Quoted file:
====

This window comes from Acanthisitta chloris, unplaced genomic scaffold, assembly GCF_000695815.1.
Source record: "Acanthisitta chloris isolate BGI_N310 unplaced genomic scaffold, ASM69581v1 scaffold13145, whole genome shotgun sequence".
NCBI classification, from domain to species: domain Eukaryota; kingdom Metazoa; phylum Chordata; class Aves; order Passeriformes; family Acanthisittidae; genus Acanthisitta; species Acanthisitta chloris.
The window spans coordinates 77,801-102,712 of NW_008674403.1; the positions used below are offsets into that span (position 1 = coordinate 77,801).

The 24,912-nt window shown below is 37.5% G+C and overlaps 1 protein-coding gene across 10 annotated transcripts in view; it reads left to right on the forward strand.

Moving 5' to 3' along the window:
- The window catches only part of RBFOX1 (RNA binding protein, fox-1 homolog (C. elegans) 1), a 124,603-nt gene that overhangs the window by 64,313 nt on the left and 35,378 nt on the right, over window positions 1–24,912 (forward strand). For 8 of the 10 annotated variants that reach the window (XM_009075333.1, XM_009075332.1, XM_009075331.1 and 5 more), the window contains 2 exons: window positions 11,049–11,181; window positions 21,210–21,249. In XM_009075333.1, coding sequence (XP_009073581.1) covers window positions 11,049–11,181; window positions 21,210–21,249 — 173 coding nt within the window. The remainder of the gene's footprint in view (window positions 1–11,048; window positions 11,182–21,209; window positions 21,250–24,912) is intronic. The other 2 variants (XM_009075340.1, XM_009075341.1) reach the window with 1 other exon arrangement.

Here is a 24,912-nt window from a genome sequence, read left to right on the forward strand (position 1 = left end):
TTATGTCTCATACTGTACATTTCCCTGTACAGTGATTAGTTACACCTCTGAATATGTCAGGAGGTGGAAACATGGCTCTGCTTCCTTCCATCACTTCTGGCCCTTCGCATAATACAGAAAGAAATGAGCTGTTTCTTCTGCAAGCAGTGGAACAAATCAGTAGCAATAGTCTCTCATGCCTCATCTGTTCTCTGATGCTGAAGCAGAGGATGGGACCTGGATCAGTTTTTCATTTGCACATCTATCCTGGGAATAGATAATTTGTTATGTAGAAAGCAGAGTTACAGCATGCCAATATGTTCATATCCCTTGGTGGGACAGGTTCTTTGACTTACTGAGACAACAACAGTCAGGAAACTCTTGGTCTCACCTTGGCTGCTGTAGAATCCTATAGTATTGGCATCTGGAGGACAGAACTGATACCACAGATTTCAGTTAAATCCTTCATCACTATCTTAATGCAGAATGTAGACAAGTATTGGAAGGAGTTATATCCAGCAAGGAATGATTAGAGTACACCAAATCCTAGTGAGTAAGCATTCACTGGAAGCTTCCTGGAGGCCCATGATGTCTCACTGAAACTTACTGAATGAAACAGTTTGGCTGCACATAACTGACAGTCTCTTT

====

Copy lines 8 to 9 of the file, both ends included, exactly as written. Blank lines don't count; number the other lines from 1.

Here is a 24,912-nt window from a genome sequence, read left to right on the forward strand (position 1 = left end):
TTATGTCTCATACTGTACATTTCCCTGTACAGTGATTAGTTACACCTCTGAATATGTCAGGAGGTGGAAACATGGCTCTGCTTCCTTCCATCACTTCTGGCCCTTCGCATAATACAGAAAGAAATGAGCTGTTTCTTCTGCAAGCAGTGGAACAAATCAGTAGCAATAGTCTCTCATGCCTCATCTGTTCTCTGATGCTGAAGCAGAGGATGGGACCTGGATCAGTTTTTCATTTGCACATCTATCCTGGGAATAGATAATTTGTTATGTAGAAAGCAGAGTTACAGCATGCCAATATGTTCATATCCCTTGGTGGGACAGGTTCTTTGACTTACTGAGACAACAACAGTCAGGAAACTCTTGGTCTCACCTTGGCTGCTGTAGAATCCTATAGTATTGGCATCTGGAGGACAGAACTGATACCACAGATTTCAGTTAAATCCTTCATCACTATCTTAATGCAGAATGTAGACAAGTATTGGAAGGAGTTATATCCAGCAAGGAATGATTAGAGTACACCAAATCCTAGTGAGTAAGCATTCACTGGAAGCTTCCTGGAGGCCCATGATGTCTCACTGAAACTTACTGAATGAAACAGTTTGGCTGCACATAACTGACAGTCTCTTT